4 Ways to Boost Attention Intelligence (AQ) in the Workplace

As more workplaces continue to shift focus from intelligence quotient (IQ) to emotional intelligence (EQ), a much more formidable opponent in the ongoing fight for optimal performance, productivity and engagement remains fairly unopposed. The aggressive rise of technologies constantly demanding our attention and focus is changing the way we interact and relate. Consequently, attention quotient (AQ) is becoming just as important as IQ and EQ in determining professional and organizational success.

Focused man working on a laptop in a brightly lit cafe.AQ represents our ability to pay and sustain attention. Without discipline, environmental factors can make our IQ and EQ irrelevant. Developing our attention span allows us to give people and problems at work the necessary focus. Researchers have identified cognitive and environmental control as being the two primary drivers for AQ.

The prefrontal cortex is primarily responsible for cognitive control. Consequently, improvement in this area is an inside job. This means that the individual is the only one who can make an appreciable difference here. However, the amount a person attempts to multitask does have an effect on cognitive control. PLOS ONE research indicates that individuals who partake in heavier media multitasking have less cognitive control.

While organizations can encourage employees to work on their cognitive control skills, they have far more control over environmental factors. Noisy, open spaces, collaborative tools, meetings and notifications all create distractions and decrease AQ.

Here are four ways to boost AQ by controlling external distractions.

1. Address Open Spaces

AQ millennial workers collaborative workspaces enjoyable workplace

Space has a direct impact on our attention space. One of the most prevalent recent space trends is the open-space office. While open spaces enhance collaboration and teamwork, they are often detrimental to concentration. University of California, Irving professor Gloria Mark indicates that it takes more than 23 minutes on average to regain concentration following an interruption. To create a sense of balance in these collaborative spaces, you may want to consider using private work pods to create spaces that encourage deep work and focus.

2. Regulate Notifications

Applications like email, Facebook, Slack and LinkedIn all pressure users to push notifications to facilitate immediacy in communication. However, these notifications fragment our attention with continual interruptions and contribute to addictive behaviors. People now expect fast response times on electronic communication channels. Like open spaces, this is great for collaboration but detrimental to personal productivity. In 2011, one French IT company actually banned email to cut out the distraction from the workday. A more practical approach is to schedule “do not disturb” periods in the day to help encourage more focus and deeper work.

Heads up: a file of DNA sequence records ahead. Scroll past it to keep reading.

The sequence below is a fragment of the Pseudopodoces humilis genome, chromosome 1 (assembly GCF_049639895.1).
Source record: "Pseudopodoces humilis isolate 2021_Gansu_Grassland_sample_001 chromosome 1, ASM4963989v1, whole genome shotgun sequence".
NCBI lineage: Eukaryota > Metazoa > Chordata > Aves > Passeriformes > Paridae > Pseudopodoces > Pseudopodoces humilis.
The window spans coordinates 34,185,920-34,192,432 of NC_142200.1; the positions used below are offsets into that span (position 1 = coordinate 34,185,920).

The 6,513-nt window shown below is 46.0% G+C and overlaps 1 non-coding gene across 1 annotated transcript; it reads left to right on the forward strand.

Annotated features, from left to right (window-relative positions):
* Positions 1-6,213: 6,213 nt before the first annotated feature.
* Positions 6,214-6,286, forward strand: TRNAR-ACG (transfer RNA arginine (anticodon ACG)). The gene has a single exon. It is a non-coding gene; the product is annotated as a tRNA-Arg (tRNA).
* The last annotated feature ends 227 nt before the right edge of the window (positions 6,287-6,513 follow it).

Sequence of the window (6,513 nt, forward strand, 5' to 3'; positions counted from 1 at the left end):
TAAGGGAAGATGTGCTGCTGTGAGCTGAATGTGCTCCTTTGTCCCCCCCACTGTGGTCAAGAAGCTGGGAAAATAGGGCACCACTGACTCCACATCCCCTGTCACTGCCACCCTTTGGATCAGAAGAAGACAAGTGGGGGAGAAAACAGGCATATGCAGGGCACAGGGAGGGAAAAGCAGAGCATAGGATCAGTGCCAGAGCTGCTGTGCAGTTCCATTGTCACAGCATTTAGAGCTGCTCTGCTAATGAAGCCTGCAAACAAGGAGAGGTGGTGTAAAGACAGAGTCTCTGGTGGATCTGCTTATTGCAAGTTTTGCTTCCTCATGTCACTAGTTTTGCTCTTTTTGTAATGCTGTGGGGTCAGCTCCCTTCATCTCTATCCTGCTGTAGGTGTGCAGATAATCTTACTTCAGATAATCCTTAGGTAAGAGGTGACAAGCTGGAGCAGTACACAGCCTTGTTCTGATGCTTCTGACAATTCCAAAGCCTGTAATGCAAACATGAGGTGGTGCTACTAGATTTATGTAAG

3. Balance Task Switching

A great deal of frequent context and task switching stems from management misallocating tasks and duties. When management assigns a worker too many tasks, they need to switch context too often, fragmenting focus. The fewer switches throughout the day, the more an individual can focus on the task at hand. However, this is not to suggest that all workers should only have one task, because this also would be harmful to productivity. Just try to incorporate some balance.

4. Use Technology Aids in Meetings

While meetings are necessary, they can often be taxing to our productivity. Furthermore, many workers try to multitask during meetings, compounding the problem. While employees intend to use their laptops only to take notes, many quickly start also replying to emails and attending to other work items rather than focusing on the meeting at hand. Consider using note-taking apps that use artificial intelligence (AI) to free participants from taking notes or even skip the meeting altogether. Following meetings, employees can revisit and review meeting highlights and notes.

Attention is one of the most precious resources a company has. Without it, intelligence, talent and skill cease to have any appreciable meaning. However, by proactively addressing the issue and implementing the appropriate measures, you can raise the AQ of your workforce and gain their undivided (or less divided) attention.

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